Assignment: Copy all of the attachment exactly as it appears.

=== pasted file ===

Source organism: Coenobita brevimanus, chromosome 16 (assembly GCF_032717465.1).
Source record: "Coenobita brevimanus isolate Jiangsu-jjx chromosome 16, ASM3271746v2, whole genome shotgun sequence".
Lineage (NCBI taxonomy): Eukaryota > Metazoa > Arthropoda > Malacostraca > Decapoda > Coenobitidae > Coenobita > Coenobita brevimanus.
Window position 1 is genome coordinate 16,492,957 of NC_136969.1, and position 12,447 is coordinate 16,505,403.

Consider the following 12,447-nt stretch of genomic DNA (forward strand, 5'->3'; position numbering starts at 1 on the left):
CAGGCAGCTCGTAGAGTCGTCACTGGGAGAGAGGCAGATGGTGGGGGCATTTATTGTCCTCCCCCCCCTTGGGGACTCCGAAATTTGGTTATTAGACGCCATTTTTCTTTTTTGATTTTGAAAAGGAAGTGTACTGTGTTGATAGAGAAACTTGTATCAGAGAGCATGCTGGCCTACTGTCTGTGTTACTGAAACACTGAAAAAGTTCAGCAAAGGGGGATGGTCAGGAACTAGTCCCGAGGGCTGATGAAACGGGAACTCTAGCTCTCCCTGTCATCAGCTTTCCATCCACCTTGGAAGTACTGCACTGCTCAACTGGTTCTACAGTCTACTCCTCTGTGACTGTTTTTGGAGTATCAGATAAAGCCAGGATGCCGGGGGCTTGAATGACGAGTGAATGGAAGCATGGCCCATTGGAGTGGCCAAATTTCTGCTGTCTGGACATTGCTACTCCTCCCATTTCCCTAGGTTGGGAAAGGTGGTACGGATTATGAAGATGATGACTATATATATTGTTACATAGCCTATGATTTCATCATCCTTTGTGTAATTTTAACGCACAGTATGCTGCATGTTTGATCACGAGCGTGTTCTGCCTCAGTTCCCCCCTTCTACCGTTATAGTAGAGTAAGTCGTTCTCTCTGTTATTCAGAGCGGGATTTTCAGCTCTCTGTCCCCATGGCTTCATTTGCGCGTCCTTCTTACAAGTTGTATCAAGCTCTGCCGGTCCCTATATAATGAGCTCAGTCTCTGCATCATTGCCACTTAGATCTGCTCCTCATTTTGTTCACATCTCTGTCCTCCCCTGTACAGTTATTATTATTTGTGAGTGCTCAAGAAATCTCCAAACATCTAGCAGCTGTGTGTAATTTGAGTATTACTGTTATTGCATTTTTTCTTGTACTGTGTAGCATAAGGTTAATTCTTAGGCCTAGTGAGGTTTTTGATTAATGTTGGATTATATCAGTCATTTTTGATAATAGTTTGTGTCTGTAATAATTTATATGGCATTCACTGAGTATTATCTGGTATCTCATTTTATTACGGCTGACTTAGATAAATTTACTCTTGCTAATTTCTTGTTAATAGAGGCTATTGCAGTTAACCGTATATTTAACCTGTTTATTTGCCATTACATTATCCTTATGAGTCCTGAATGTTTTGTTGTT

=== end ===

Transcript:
Source organism: Coenobita brevimanus, chromosome 16 (assembly GCF_032717465.1).
Source record: "Coenobita brevimanus isolate Jiangsu-jjx chromosome 16, ASM3271746v2, whole genome shotgun sequence".
Lineage (NCBI taxonomy): Eukaryota > Metazoa > Arthropoda > Malacostraca > Decapoda > Coenobitidae > Coenobita > Coenobita brevimanus.
Window position 1 is genome coordinate 16,492,957 of NC_136969.1, and position 12,447 is coordinate 16,505,403.

Consider the following 12,447-nt stretch of genomic DNA (forward strand, 5'->3'; position numbering starts at 1 on the left):
CAGGCAGCTCGTAGAGTCGTCACTGGGAGAGAGGCAGATGGTGGGGGCATTTATTGTCCTCCCCCCCCTTGGGGACTCCGAAATTTGGTTATTAGACGCCATTTTTCTTTTTTGATTTTGAAAAGGAAGTGTACTGTGTTGATAGAGAAACTTGTATCAGAGAGCATGCTGGCCTACTGTCTGTGTTACTGAAACACTGAAAAAGTTCAGCAAAGGGGGATGGTCAGGAACTAGTCCCGAGGGCTGATGAAACGGGAACTCTAGCTCTCCCTGTCATCAGCTTTCCATCCACCTTGGAAGTACTGCACTGCTCAACTGGTTCTACAGTCTACTCCTCTGTGACTGTTTTTGGAGTATCAGATAAAGCCAGGATGCCGGGGGCTTGAATGACGAGTGAATGGAAGCATGGCCCATTGGAGTGGCCAAATTTCTGCTGTCTGGACATTGCTACTCCTCCCATTTCCCTAGGTTGGGAAAGGTGGTACGGATTATGAAGATGATGACTATATATATTGTTACATAGCCTATGATTTCATCATCCTTTGTGTAATTTTAACGCACAGTATGCTGCATGTTTGATCACGAGCGTGTTCTGCCTCAGTTCCCCCCTTCTACCGTTATAGTAGAGTAAGTCGTTCTCTCTGTTATTCAGAGCGGGATTTTCAGCTCTCTGTCCCCATGGCTTCATTTGCGCGTCCTTCTTACAAGTTGTATCAAGCTCTGCCGGTCCCTATATAATGAGCTCAGTCTCTGCATCATTGCCACTTAGATCTGCTCCTCATTTTGTTCACATCTCTGTCCTCCCCTGTACAGTTATTATTATTTGTGAGTGCTCAAGAAATCTCCAAACATCTAGCAGCTGTGTGTAATTTGAGTATTACTGTTATTGCATTTTTTCTTGTACTGTGTAGCATAAGGTTAATTCTTAGGCCTAGTGAGGTTTTTGATTAATGTTGGATTATATCAGTCATTTTTGATAATAGTTTGTGTCTGTAATAATTTATATGGCATTCACTGAGTATTATCTGGTATCTCATTTTATTACGGCTGACTTAGATAAATTTACTCTTGCTAATTTCTTGTTAATAGAGGCTATTGCAGTTAACCGTATATTTAACCTGTTTATTTGCCATTACATTATCCTTATGAGTCCTGAATGTTTTGTTGTT